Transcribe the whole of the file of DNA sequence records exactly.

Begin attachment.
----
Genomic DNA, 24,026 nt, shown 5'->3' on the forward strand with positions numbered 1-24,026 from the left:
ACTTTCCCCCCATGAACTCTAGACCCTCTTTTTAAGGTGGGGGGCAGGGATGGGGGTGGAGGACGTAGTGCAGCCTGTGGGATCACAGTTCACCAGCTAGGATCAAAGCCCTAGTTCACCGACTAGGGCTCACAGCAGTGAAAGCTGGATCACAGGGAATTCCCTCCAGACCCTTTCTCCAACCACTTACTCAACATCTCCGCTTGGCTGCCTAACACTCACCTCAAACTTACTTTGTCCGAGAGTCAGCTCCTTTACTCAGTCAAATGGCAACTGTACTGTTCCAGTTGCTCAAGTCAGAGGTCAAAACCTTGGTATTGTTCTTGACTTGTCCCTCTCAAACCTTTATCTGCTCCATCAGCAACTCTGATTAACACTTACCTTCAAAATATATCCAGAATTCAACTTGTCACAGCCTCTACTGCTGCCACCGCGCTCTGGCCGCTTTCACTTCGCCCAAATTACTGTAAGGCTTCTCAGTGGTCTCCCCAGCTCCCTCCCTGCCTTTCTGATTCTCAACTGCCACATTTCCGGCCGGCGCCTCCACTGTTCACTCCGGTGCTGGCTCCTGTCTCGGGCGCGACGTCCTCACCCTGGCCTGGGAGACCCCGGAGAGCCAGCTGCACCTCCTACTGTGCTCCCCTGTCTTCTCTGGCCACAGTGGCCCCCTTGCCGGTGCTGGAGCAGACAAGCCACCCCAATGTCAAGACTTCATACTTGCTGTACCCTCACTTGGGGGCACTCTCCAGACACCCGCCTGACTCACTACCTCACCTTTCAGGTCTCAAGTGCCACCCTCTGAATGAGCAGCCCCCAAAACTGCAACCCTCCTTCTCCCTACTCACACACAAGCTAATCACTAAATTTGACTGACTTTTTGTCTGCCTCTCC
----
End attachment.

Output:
Genomic DNA, 24,026 nt, shown 5'->3' on the forward strand with positions numbered 1-24,026 from the left:
ACTTTCCCCCCATGAACTCTAGACCCTCTTTTTAAGGTGGGGGGCAGGGATGGGGGTGGAGGACGTAGTGCAGCCTGTGGGATCACAGTTCACCAGCTAGGATCAAAGCCCTAGTTCACCGACTAGGGCTCACAGCAGTGAAAGCTGGATCACAGGGAATTCCCTCCAGACCCTTTCTCCAACCACTTACTCAACATCTCCGCTTGGCTGCCTAACACTCACCTCAAACTTACTTTGTCCGAGAGTCAGCTCCTTTACTCAGTCAAATGGCAACTGTACTGTTCCAGTTGCTCAAGTCAGAGGTCAAAACCTTGGTATTGTTCTTGACTTGTCCCTCTCAAACCTTTATCTGCTCCATCAGCAACTCTGATTAACACTTACCTTCAAAATATATCCAGAATTCAACTTGTCACAGCCTCTACTGCTGCCACCGCGCTCTGGCCGCTTTCACTTCGCCCAAATTACTGTAAGGCTTCTCAGTGGTCTCCCCAGCTCCCTCCCTGCCTTTCTGATTCTCAACTGCCACATTTCCGGCCGGCGCCTCCACTGTTCACTCCGGTGCTGGCTCCTGTCTCGGGCGCGACGTCCTCACCCTGGCCTGGGAGACCCCGGAGAGCCAGCTGCACCTCCTACTGTGCTCCCCTGTCTTCTCTGGCCACAGTGGCCCCCTTGCCGGTGCTGGAGCAGACAAGCCACCCCAATGTCAAGACTTCATACTTGCTGTACCCTCACTTGGGGGCACTCTCCAGACACCCGCCTGACTCACTACCTCACCTTTCAGGTCTCAAGTGCCACCCTCTGAATGAGCAGCCCCCAAAACTGCAACCCTCCTTCTCCCTACTCACACACAAGCTAATCACTAAATTTGACTGACTTTTTGTCTGCCTCTCC